I noticed also that Bryan referred to the "modern welfare state". Virtually no proponents of what he's calling "the modern welfare state" use this sort of language. It's much like how most people concerned about climate change call it "climate change" rather than "global warming".
It's important to understand why these words change, because they usually change for a good reason - not because of some political whim.
By the 1980s everyone started realizing the many problems with the welfare state that was erected about two decades earlier. The labor supply and family formation decision incentives were obvious to everyone. So over the next two decades we started to fix the welfare state.
1. We initiated programs like the EITC to make benefits contingent on work and have them phase out more slowly so that people wouldn't be trapped in a low-wage or low-work equilibrium.
2. We introduced work requirements to welfare and changed the program from AFDC to TANF.
3. SSI abuse was cracked down on thanks in part to the researh of my old labor economics professor Don Parsons.
4. We restructured the workforce development system - not exactly welfare but often accessed by the same sort of people - to have more local flexibility and to get input from local businesses. Sectoral initiatives were started (also guided by business needs) so that we were training people for jobs that were actually out there.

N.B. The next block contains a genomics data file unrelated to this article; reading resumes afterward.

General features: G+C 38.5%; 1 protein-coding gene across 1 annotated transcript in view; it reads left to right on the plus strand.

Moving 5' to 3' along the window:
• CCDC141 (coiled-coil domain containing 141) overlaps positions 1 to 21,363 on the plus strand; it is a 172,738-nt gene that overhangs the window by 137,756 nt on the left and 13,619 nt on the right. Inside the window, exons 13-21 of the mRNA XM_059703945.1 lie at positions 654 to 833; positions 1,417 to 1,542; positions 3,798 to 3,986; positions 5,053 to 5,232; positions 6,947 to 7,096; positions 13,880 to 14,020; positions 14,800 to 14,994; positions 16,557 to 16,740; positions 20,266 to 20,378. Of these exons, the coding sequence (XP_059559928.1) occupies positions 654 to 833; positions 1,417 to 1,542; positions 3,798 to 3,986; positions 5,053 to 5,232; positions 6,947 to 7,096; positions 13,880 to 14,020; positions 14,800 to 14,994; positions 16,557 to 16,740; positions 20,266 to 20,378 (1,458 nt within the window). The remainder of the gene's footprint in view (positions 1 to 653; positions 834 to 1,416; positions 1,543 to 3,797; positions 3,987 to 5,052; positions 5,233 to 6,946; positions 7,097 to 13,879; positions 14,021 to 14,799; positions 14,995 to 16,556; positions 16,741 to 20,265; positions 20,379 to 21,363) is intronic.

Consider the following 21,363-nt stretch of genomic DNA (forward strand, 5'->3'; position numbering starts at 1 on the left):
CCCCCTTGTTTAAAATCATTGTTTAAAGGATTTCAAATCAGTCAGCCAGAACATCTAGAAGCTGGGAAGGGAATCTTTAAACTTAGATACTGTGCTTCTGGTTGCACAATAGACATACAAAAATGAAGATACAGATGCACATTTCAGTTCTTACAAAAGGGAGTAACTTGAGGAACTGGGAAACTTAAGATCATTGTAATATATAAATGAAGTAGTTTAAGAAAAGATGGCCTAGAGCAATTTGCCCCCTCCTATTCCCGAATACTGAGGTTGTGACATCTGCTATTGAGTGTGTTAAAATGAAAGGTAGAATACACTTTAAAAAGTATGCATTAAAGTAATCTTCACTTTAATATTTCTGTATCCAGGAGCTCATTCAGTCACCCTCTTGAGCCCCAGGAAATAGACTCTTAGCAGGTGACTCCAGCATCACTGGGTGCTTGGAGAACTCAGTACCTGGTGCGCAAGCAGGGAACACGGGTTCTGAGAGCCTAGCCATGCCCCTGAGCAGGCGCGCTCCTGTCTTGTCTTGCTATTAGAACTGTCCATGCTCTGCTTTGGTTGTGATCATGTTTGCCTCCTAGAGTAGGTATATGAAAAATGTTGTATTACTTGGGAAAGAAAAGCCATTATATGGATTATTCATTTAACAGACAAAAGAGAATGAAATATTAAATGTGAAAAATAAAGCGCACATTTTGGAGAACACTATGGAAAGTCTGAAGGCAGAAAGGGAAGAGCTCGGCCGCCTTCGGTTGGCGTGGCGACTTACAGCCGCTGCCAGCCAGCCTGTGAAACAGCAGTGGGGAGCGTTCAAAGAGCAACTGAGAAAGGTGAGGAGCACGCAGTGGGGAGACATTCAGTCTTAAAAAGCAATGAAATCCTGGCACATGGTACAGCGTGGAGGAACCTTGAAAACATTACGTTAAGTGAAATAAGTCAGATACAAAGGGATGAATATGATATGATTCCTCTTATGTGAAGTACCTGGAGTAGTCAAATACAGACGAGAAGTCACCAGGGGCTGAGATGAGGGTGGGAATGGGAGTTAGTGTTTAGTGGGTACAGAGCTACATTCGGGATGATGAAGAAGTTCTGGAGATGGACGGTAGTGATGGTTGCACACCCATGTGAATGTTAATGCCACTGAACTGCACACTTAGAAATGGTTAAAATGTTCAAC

Most people in the circles I'm involved in refer to this new constellation of policies as the "social safety net". You rarely hear them call it the "welfare state". It's not just a political thing; it's because the term"the welfare state" is misleading. "Welfare state" refers to AFDC, no-EITC, CETA, etc. "Social safety net" refers to TANF, EITC, WOTC, and WIA.
And all of this is very different from "social insurance" like unemployment insurance and workers' comp.
People who refer to the "welfare state" like Bryan are obscuring the enormous differences between what we had in the sixties, seventies, and into the eighties, and what we have in the eighties, nineties, and 2000s.
Why is he obscuring that?
Maybe because he's not aware of the differences, but I doubt that. Perhaps it's easier to tar people as not understanding or perhaps denying basic economics if you ignore these sorts of policy evolutions.
Dan Carlin’s “Hardcore History”
5 hours ago